Pinning a Drop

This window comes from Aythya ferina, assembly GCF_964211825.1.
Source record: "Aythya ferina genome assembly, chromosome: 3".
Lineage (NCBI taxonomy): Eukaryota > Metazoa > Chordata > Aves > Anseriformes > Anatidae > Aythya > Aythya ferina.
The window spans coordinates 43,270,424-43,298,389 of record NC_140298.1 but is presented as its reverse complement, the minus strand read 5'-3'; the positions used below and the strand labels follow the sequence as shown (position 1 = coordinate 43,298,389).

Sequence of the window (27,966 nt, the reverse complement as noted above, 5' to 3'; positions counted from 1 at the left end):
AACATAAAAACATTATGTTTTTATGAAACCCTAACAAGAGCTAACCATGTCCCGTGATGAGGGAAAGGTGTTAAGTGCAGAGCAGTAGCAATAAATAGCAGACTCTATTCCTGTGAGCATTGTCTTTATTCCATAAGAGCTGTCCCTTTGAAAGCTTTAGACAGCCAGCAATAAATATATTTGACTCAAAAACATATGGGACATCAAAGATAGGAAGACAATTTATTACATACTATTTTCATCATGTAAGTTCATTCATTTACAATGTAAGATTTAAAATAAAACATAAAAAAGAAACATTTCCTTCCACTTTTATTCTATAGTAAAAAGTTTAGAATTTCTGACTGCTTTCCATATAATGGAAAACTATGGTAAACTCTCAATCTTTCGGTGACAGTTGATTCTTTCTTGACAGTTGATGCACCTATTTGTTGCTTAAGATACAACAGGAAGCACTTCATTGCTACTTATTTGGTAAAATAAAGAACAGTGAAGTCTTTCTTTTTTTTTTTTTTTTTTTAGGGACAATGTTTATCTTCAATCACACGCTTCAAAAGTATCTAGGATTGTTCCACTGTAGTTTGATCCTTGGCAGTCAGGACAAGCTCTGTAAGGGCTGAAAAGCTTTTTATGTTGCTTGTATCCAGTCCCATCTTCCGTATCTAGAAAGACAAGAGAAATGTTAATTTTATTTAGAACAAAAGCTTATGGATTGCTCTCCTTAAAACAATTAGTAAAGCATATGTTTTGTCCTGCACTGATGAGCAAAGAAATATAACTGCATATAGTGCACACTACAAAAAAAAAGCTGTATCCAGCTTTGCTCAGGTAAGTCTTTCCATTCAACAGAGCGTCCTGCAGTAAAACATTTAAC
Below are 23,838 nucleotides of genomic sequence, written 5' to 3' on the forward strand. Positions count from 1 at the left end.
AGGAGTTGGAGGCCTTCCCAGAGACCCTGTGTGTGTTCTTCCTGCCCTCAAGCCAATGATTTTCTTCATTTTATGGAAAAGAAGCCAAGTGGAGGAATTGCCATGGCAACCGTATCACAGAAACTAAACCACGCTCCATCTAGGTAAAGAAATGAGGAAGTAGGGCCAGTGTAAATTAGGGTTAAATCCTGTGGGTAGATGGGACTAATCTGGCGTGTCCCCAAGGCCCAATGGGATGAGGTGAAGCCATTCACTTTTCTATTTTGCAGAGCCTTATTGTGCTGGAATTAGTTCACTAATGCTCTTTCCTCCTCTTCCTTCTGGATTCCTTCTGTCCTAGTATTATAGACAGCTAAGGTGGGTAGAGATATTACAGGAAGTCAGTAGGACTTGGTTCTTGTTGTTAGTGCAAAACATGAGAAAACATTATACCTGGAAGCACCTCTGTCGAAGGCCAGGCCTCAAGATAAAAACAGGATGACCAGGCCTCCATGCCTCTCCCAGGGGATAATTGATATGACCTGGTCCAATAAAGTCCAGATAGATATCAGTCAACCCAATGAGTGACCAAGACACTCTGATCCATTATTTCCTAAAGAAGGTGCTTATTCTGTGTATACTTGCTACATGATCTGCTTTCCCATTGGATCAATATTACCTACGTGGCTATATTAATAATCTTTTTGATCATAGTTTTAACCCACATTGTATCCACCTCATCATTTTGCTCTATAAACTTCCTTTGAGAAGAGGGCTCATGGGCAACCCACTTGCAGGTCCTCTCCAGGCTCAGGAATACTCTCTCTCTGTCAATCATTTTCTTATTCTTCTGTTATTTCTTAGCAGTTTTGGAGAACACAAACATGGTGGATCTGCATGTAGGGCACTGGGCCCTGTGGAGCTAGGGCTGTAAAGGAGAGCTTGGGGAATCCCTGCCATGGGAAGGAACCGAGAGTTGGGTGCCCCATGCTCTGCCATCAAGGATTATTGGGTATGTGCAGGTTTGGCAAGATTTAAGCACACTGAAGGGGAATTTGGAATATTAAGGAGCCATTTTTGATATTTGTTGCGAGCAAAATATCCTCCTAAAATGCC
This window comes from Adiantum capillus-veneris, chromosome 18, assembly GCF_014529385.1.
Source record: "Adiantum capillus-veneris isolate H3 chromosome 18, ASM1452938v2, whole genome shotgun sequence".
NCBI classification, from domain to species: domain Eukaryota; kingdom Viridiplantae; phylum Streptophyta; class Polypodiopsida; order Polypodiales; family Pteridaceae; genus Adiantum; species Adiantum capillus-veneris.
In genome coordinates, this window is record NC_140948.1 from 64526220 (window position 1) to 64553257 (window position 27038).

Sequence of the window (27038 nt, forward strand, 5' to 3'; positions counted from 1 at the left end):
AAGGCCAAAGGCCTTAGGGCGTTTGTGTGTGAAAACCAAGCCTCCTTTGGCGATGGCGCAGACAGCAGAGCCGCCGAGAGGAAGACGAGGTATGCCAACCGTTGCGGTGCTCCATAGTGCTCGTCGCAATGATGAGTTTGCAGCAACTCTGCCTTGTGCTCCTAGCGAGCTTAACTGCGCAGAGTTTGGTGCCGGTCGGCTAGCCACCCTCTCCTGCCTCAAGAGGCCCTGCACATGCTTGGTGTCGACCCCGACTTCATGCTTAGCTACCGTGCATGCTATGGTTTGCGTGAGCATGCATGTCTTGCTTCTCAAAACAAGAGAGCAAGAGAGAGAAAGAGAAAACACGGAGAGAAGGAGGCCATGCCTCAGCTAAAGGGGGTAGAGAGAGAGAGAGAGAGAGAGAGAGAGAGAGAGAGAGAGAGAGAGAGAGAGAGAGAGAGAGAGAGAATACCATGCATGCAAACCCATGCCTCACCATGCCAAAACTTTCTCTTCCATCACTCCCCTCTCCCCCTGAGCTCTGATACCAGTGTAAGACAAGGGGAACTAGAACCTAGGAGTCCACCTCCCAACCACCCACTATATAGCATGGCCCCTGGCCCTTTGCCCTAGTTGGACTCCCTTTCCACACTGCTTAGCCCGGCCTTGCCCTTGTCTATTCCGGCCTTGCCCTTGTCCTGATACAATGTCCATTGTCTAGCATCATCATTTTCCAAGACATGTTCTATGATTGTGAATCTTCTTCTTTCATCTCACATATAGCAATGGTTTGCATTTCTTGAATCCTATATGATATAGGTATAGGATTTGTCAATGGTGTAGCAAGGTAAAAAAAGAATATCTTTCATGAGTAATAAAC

The shape of a droplet sitting on a surface depends, in part, on its surface tension properties but also on the nanoscale roughness of the surface. Small variations in the height and shape of the surface will change the area a drop contacts as well as the contact angle the edge of the drop makes with the surface. If the contact line between the drop and surface stays the same as a droplet evaporates into the surrounding gas or dissolves into the surrounding liquid, then we say the drop is pinned. A pinned drop’s contact angle will decrease as the drop’s volume decreases. This strains the ability of the nanoscale roughness to keep the drop’s edge pinned. As individual points of contact fail, the drop’s edge may jump inward to a new contact point. This set of discrete jumps between pinned states is called a stick-jump or stick-slip mode. (Image credit: E. Dietrich et al., source; see also: E. Dietrich et al. 2015)

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